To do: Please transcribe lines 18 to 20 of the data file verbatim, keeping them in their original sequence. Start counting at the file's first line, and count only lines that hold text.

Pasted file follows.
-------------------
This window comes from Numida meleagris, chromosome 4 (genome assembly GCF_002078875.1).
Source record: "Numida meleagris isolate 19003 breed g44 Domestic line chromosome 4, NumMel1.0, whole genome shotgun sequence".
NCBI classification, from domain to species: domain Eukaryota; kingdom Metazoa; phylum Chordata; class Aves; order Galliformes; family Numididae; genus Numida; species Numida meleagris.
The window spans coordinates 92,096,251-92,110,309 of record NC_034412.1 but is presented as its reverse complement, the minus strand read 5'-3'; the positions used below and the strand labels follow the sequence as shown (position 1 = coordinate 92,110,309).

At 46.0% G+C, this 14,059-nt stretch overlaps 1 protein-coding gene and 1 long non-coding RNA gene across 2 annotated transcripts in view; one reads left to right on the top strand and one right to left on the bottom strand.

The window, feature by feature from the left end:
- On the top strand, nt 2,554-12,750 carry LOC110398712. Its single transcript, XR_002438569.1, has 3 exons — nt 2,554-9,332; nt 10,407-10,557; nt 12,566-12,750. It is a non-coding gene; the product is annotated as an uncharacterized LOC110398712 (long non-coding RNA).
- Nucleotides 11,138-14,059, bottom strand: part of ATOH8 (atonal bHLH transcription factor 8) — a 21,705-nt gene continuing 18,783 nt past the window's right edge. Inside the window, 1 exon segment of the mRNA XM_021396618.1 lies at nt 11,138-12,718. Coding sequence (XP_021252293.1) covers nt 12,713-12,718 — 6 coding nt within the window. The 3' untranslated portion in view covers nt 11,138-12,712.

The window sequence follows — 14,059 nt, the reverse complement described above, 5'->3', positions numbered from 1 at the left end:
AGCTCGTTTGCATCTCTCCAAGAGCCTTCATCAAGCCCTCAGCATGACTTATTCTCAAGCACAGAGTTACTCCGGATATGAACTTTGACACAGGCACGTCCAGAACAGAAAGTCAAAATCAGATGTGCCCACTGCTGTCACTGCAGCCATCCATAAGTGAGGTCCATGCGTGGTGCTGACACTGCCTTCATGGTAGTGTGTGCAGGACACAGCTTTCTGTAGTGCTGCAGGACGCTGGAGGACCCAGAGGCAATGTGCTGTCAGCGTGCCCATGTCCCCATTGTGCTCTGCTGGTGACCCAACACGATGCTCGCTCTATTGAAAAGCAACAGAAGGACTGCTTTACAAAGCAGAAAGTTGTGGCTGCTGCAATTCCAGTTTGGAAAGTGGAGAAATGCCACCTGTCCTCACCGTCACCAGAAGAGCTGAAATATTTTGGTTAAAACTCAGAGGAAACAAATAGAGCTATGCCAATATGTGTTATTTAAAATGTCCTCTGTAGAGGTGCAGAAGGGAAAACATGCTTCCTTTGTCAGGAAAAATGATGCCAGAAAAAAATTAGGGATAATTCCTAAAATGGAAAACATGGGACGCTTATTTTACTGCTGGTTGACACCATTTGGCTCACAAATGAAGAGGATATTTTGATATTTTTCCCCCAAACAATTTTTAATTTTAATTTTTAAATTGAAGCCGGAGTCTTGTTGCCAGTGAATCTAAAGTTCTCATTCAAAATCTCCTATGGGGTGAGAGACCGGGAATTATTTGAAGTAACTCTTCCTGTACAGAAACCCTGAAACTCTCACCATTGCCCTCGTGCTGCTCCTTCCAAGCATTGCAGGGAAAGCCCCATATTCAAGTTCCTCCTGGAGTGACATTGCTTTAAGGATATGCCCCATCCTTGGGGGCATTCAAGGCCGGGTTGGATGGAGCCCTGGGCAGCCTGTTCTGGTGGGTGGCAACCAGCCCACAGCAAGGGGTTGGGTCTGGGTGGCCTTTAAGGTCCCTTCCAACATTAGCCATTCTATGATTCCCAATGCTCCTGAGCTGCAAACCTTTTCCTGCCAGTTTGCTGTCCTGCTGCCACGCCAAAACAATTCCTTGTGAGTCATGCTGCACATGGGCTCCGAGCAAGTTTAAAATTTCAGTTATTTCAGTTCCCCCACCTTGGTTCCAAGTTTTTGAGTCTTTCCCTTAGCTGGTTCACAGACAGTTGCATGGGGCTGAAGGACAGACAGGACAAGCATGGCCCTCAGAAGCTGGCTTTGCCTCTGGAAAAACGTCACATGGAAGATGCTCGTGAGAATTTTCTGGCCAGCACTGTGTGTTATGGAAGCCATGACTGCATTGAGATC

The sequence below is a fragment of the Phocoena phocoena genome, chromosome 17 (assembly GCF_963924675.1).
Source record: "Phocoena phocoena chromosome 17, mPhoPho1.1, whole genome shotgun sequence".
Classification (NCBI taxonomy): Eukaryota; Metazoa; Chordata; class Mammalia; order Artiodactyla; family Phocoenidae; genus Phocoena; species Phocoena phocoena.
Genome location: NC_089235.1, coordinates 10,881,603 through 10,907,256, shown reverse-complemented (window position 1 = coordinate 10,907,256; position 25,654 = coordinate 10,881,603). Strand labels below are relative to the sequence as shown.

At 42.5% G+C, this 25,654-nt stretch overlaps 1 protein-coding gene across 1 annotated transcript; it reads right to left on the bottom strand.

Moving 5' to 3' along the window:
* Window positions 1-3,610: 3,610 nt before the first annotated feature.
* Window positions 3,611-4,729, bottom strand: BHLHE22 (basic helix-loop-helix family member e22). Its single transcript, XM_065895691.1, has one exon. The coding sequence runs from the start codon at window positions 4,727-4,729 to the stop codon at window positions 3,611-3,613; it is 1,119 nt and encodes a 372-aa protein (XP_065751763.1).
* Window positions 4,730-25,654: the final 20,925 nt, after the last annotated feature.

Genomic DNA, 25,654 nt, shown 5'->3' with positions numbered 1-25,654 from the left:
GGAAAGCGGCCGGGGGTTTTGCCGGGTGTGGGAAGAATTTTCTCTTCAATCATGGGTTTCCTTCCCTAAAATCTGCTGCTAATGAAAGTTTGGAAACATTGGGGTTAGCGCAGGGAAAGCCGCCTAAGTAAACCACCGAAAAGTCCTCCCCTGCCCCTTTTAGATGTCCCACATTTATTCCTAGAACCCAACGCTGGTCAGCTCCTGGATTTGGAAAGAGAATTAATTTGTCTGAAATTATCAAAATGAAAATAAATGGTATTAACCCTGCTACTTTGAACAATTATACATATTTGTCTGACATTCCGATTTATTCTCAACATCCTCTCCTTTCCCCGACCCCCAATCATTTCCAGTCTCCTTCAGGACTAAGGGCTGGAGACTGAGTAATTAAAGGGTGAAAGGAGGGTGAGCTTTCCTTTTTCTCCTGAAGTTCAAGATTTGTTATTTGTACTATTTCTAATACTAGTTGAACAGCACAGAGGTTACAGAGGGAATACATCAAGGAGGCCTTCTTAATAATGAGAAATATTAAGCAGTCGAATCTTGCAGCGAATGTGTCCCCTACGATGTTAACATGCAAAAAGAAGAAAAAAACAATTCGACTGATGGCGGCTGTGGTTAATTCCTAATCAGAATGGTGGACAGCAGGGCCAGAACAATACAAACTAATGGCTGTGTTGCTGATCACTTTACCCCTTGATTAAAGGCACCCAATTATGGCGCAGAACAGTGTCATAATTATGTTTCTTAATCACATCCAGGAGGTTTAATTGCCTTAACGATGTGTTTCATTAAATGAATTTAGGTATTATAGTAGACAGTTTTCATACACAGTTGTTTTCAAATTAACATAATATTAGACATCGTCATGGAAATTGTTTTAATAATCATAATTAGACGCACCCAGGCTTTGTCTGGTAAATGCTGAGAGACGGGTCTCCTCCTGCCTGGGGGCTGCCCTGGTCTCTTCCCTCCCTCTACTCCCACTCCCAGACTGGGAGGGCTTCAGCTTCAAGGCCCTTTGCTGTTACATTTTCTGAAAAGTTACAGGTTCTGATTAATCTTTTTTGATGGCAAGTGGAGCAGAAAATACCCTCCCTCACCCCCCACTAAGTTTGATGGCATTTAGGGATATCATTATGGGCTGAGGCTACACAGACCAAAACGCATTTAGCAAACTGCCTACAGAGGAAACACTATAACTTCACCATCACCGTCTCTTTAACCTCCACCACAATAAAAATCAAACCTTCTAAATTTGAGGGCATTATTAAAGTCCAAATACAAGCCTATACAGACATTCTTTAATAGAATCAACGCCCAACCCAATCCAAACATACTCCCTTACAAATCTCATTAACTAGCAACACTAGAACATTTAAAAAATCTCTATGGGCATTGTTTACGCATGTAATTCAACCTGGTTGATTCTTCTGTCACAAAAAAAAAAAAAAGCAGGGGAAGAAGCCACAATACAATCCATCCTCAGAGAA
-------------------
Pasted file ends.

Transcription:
* Window positions 3,611-4,729, bottom strand: BHLHE22 (basic helix-loop-helix family member e22). Its single transcript, XM_065895691.1, has one exon. The coding sequence runs from the start codon at window positions 4,727-4,729 to the stop codon at window positions 3,611-3,613; it is 1,119 nt and encodes a 372-aa protein (XP_065751763.1).
* Window positions 4,730-25,654: the final 20,925 nt, after the last annotated feature.

Genomic DNA, 25,654 nt, shown 5'->3' with positions numbered 1-25,654 from the left: